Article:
Other tools that Google offers to enable families to protect their privacy and safety online include: our SafeSearch feature for web search that parents can use to filter sexually explicit images and text in search results, YouTube Safety mode that allows users to exercise control to avoid exposure to potentially objectionable video content, and reporting tools to enforce community standards across our products.

In addition to developing tools to empower our users to protect their privacy online, we invest significant resources in providing educational initiatives to promote awareness about online privacy and safety, and in collaborating with industry and law enforcement partners on additional safety initiatives to protect children. We would be happy to provide you with additional information about these efforts at your request.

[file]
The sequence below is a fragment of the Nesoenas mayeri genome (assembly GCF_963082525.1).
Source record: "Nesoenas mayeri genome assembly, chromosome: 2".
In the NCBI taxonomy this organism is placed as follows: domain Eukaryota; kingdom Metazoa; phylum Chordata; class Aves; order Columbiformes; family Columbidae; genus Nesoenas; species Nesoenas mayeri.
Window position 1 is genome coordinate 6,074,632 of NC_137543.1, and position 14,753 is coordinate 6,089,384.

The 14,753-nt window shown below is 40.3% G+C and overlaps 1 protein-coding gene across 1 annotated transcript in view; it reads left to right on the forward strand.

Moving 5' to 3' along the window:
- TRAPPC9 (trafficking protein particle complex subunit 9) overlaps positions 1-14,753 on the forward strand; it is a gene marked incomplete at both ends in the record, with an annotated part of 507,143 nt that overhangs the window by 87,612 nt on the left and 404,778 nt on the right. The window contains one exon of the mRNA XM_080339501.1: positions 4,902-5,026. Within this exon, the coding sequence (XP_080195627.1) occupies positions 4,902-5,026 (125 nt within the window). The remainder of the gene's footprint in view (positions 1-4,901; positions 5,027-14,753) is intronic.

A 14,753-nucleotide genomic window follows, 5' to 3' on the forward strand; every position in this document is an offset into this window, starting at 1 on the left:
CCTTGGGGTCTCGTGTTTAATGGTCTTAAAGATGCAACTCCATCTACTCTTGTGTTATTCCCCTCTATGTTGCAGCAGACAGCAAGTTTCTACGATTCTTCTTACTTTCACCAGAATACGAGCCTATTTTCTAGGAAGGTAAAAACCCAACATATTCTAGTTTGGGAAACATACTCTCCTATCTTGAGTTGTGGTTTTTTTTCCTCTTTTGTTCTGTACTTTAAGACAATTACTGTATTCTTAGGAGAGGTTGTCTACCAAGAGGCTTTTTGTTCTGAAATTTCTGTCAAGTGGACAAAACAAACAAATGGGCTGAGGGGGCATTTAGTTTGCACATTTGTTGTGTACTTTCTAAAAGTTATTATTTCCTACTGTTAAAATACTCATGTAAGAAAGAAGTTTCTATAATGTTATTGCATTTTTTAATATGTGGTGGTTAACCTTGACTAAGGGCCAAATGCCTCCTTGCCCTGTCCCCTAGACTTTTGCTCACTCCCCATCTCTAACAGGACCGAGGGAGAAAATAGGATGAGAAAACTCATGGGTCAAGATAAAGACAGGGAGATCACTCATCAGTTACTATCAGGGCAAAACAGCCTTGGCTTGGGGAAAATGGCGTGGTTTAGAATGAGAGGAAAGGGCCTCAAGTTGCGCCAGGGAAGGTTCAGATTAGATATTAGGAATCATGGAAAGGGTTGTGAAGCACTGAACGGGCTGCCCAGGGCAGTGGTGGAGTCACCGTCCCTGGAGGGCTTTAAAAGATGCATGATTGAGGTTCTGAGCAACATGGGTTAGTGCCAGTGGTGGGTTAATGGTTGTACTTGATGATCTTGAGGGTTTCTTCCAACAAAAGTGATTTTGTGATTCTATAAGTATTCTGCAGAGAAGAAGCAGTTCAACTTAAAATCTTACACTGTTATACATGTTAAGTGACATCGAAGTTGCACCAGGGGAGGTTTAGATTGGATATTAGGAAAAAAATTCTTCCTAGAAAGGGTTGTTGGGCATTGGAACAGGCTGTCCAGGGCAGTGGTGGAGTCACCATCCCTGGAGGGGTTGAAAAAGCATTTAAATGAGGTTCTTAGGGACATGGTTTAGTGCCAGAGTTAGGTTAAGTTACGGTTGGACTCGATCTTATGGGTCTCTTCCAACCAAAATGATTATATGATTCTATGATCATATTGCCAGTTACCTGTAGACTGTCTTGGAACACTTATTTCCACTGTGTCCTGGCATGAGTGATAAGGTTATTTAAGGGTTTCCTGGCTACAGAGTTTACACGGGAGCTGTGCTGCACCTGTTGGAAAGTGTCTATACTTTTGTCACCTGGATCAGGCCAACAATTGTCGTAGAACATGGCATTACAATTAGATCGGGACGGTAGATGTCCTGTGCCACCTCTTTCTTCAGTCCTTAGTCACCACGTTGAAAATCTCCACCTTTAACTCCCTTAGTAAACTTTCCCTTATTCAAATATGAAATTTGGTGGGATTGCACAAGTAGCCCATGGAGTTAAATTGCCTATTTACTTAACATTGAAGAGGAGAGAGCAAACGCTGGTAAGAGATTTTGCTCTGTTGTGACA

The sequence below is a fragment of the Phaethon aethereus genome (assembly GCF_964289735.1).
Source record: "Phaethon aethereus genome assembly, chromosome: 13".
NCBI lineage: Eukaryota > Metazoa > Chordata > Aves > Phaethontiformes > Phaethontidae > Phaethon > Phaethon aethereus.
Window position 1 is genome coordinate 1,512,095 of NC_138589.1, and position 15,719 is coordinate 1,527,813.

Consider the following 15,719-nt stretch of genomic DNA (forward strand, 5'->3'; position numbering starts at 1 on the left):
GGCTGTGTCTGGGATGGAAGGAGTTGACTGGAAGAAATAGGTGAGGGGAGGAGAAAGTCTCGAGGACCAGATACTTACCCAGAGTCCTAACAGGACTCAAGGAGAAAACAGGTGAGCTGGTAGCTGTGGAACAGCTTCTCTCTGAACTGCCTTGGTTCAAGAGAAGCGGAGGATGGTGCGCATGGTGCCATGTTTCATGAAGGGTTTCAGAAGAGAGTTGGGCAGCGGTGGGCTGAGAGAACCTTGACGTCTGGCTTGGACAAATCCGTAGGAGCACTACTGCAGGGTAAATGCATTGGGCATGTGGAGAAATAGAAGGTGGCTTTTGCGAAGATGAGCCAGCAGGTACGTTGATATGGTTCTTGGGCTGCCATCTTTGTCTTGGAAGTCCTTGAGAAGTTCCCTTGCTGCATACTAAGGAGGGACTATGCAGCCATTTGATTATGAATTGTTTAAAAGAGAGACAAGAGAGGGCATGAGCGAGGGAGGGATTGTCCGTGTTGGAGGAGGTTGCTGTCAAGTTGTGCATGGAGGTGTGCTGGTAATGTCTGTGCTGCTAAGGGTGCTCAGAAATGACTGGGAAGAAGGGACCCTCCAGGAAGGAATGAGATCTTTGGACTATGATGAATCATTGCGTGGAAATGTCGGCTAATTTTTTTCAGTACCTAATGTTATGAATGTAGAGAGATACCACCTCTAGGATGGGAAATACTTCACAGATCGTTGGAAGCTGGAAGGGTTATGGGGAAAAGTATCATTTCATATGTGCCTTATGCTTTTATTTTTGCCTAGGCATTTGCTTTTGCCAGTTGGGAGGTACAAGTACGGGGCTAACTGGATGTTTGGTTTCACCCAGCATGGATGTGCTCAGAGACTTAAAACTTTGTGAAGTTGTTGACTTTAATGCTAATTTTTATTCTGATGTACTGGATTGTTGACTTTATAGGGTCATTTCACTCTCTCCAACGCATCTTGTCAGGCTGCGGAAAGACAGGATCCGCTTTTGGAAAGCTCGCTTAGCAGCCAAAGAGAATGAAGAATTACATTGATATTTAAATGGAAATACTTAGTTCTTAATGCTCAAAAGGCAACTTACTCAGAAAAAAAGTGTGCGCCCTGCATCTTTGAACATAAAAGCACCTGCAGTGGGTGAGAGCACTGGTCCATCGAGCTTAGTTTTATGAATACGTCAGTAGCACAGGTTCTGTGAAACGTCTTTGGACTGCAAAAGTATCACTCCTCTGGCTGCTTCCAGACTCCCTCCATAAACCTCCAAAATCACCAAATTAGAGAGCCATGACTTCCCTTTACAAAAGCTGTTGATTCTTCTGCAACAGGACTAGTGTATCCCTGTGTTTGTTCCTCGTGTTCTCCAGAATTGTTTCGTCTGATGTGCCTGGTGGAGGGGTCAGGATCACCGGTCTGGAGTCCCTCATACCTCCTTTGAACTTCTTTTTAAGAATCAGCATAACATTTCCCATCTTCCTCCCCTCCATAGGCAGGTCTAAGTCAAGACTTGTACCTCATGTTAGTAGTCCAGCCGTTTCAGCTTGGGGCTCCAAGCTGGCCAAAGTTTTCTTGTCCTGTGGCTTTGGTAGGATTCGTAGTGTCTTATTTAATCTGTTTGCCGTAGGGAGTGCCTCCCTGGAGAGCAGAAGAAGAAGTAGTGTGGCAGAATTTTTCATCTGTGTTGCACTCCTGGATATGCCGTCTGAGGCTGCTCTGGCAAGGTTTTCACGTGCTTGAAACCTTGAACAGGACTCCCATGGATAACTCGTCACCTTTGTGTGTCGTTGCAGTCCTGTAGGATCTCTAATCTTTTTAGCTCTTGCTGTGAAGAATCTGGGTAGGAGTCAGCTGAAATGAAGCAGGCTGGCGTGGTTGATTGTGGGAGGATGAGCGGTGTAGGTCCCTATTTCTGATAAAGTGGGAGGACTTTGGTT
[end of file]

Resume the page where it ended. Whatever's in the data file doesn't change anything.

8. Please explain exactly how a user of an Android Phone will be affected by Google’s new policy. Is there any ability for users to opt-out, other than not purchasing and using an Android phone? How will Google’s new policy affect users who do not use an Android phone but automatically stay logged into their Gmail accounts on their phones?

Our updated privacy policy, like the prior versions, covers users signed into their Google Accounts on Android phones just as it does users signed into their Google Accounts from a desktop computer. So the change will not have any significant impact on users of Android phones, and we are not collecting any new or additional data about Android users in connection with this change.